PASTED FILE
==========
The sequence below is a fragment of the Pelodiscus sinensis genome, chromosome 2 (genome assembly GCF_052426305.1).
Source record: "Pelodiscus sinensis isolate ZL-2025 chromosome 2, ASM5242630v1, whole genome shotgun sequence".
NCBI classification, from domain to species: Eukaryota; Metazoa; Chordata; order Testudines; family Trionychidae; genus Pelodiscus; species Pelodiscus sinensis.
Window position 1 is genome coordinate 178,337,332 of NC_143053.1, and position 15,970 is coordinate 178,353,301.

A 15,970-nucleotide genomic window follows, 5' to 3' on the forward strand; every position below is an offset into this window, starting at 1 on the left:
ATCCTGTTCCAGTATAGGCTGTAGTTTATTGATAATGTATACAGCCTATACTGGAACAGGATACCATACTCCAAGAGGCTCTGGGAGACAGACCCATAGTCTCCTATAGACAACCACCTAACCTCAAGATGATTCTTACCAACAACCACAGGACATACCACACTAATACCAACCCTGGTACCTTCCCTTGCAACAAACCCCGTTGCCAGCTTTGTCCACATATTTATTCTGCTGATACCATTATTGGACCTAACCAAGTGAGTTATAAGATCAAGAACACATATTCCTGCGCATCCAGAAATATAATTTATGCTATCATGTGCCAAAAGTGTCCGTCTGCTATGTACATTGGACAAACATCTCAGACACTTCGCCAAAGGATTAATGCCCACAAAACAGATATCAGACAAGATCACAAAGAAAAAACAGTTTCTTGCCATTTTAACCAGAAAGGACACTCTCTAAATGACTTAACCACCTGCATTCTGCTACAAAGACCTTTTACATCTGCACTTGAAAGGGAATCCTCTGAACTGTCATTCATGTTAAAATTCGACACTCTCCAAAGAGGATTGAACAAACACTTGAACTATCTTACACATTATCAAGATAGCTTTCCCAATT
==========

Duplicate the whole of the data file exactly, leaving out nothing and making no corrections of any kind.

The sequence below is a fragment of the Pelodiscus sinensis genome, chromosome 2 (genome assembly GCF_052426305.1).
Source record: "Pelodiscus sinensis isolate ZL-2025 chromosome 2, ASM5242630v1, whole genome shotgun sequence".
NCBI classification, from domain to species: Eukaryota; Metazoa; Chordata; order Testudines; family Trionychidae; genus Pelodiscus; species Pelodiscus sinensis.
Window position 1 is genome coordinate 178,337,332 of NC_143053.1, and position 15,970 is coordinate 178,353,301.

A 15,970-nucleotide genomic window follows, 5' to 3' on the forward strand; every position below is an offset into this window, starting at 1 on the left:
ATCCTGTTCCAGTATAGGCTGTAGTTTATTGATAATGTATACAGCCTATACTGGAACAGGATACCATACTCCAAGAGGCTCTGGGAGACAGACCCATAGTCTCCTATAGACAACCACCTAACCTCAAGATGATTCTTACCAACAACCACAGGACATACCACACTAATACCAACCCTGGTACCTTCCCTTGCAACAAACCCCGTTGCCAGCTTTGTCCACATATTTATTCTGCTGATACCATTATTGGACCTAACCAAGTGAGTTATAAGATCAAGAACACATATTCCTGCGCATCCAGAAATATAATTTATGCTATCATGTGCCAAAAGTGTCCGTCTGCTATGTACATTGGACAAACATCTCAGACACTTCGCCAAAGGATTAATGCCCACAAAACAGATATCAGACAAGATCACAAAGAAAAAACAGTTTCTTGCCATTTTAACCAGAAAGGACACTCTCTAAATGACTTAACCACCTGCATTCTGCTACAAAGACCTTTTACATCTGCACTTGAAAGGGAATCCTCTGAACTGTCATTCATGTTAAAATTCGACACTCTCCAAAGAGGATTGAACAAACACTTGAACTATCTTACACATTATCAAGATAGCTTTCCCAATT